Cllr Judith Blake 08 April 2019

Unlocking low carbon finance

Unlocking low carbon finance image

In January, I opened a conference in my home city of Leeds where representatives of banks, private investment funds, developers, climate change organisations, local and central government and the wider business community were all committed to playing their part.

It was clear to all that a huge gap exists between the projects authorities have on the table and the money needed - both public and private - to bring them to life.

Post-Brexit there is also the need to replace the European funding previously ploughed into many projects of this type, for example from Horizon 2020 and £1bn between 2014 and 2020 from the ERDF.

Many local authorities across the country are already developing innovative solutions to reduce greenhouse gas emissions and help residents living in fuel poverty. Leeds, along with Cambridgeshire, Glenrothes in Fife, Manchester, Nottingham and Swindon were all held up as leading examples at our conference. They are doing this while budgets are tight – not just because we must, but also because it makes good long-term economic sense.

But given these local, clean energy projects have the potential to reduce our reliance on dirty fossil fuels, cut the costs of heating our homes and ensure our residents have clean air to breathe, too many are stuck in the conceptualisation or feasibility stages and need a hefty push towards full commercialisation.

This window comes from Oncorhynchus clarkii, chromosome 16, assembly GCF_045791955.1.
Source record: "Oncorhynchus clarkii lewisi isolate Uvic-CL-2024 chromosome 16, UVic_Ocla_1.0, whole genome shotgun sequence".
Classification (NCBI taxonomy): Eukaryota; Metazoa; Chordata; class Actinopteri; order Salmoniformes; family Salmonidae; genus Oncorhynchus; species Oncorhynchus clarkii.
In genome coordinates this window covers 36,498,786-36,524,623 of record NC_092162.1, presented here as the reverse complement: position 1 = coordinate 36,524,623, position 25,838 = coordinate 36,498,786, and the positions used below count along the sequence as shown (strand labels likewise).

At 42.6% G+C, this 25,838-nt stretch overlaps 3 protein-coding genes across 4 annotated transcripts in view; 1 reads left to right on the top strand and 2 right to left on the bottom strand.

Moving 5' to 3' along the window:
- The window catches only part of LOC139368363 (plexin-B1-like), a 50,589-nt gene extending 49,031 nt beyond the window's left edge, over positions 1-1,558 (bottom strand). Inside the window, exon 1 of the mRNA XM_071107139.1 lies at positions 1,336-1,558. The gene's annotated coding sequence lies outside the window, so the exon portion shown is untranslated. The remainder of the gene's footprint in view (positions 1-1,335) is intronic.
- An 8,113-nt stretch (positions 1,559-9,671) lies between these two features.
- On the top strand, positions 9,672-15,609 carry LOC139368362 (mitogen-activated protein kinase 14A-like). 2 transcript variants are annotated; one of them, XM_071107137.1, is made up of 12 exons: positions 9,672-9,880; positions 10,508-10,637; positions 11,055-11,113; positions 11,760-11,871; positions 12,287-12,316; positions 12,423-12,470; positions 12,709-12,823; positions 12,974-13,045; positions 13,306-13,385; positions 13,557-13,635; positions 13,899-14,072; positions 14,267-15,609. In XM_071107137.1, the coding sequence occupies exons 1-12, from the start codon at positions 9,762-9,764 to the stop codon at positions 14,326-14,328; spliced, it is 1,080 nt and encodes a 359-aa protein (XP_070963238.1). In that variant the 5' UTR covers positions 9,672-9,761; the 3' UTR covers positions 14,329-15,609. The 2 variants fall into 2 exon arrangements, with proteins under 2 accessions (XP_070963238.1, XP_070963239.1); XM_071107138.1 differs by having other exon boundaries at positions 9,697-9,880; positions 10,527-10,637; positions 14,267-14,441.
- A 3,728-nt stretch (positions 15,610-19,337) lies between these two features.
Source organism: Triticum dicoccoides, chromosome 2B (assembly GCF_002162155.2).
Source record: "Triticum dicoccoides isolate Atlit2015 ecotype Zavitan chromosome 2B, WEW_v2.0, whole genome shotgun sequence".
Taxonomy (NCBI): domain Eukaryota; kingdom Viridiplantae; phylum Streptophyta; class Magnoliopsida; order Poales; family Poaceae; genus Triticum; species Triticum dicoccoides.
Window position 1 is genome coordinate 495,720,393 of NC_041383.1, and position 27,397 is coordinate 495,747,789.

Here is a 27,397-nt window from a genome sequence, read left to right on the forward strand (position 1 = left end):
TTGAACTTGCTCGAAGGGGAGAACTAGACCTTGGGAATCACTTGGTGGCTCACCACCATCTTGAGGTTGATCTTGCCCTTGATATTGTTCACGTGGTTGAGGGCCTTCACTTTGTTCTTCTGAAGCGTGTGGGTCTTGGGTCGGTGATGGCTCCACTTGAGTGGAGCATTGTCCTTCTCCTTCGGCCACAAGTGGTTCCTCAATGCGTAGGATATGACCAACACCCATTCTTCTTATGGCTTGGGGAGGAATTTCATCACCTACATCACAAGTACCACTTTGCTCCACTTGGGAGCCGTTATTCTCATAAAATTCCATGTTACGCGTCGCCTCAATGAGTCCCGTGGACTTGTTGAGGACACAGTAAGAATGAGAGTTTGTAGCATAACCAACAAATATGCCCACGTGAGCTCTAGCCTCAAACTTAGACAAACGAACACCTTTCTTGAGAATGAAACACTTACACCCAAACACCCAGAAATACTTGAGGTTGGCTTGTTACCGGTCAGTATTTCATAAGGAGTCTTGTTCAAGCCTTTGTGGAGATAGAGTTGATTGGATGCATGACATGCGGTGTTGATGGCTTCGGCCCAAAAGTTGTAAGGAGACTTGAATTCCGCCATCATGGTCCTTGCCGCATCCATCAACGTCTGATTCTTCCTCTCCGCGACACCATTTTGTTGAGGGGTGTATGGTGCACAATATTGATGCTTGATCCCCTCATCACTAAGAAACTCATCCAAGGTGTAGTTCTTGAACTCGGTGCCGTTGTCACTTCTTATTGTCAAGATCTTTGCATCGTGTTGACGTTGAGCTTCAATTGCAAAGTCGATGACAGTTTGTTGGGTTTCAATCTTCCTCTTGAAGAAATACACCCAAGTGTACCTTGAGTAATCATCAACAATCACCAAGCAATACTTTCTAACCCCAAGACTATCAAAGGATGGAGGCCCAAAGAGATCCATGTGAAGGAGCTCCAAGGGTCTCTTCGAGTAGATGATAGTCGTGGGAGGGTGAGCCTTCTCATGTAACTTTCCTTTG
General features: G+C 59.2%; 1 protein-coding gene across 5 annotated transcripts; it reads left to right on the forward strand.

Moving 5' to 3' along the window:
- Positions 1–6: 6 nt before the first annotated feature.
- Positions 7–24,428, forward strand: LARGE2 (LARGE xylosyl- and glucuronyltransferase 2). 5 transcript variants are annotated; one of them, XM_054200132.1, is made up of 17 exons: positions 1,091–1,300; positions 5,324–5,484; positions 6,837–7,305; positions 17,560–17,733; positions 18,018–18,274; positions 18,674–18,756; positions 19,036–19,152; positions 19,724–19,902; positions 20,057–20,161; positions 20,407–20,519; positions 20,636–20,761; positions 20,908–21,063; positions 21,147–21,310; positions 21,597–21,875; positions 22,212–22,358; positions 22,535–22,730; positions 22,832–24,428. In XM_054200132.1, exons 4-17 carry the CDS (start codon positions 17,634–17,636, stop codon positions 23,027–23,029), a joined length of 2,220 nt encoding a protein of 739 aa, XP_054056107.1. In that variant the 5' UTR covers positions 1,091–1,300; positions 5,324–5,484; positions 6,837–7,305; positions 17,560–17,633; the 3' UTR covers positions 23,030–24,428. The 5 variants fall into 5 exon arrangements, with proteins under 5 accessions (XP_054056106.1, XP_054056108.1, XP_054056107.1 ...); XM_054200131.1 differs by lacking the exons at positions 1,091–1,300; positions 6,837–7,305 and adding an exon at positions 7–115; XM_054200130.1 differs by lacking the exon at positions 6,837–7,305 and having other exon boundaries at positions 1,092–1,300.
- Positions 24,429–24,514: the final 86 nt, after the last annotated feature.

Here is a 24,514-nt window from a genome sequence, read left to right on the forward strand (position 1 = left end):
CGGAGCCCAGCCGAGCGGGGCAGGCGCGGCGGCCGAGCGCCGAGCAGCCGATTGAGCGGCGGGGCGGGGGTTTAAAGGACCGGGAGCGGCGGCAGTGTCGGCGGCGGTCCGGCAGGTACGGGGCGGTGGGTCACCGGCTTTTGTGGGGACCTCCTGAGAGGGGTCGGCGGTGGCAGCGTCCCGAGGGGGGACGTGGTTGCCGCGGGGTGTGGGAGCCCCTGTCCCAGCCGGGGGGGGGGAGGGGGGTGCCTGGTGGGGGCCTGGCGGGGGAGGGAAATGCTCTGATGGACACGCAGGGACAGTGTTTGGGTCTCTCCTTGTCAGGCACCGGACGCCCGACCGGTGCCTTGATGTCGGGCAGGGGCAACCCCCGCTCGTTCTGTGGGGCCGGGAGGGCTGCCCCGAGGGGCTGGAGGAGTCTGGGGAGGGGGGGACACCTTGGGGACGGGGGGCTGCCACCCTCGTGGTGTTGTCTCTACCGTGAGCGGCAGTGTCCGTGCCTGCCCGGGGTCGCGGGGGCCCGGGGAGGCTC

Science tells us we have to act immediately if we are to avoid climate breakdown so why aren’t we? I co-chair the 92-strong UK100 network of local government leaders and to achieve our collective commitment to 100% clean energy by 2050 much more needs doing.

The same applies to local leaders across the country, who will all need to make this same transition for the millions of people we represent, saving our authorities money that could go back into public services and into people’s pockets, while also bringing health and well-being benefits.

The conference was a great opportunity to come together and learn more about identifying these opportunities. However, it will take a combined effort between local and national government to show the private sector just how investable these projects are.

In Leeds we are pleased to be at the forefront of initiatives to unlock low-carbon finance in collaboration with UK100, local authorities and financial partners. This model could and should be replicated elsewhere.

Our energy system is changing from a centralised system, to one where local technologies are becoming more important. Our own PIPES District Heating Network uses heat generated by processing waste at the council’s recycling and energy recovery facility. It is projected to reduce energy bills by at least 10% each year for every household connected to it.

Accessing finance to deliver integrated local clean energy at scale though remains a challenge for many. UK100’s research shows authorities would value a single gateway to apply to for support, citing too many government departments to go to for different pots of money and a system that confuses the authorities as much as it does the investors.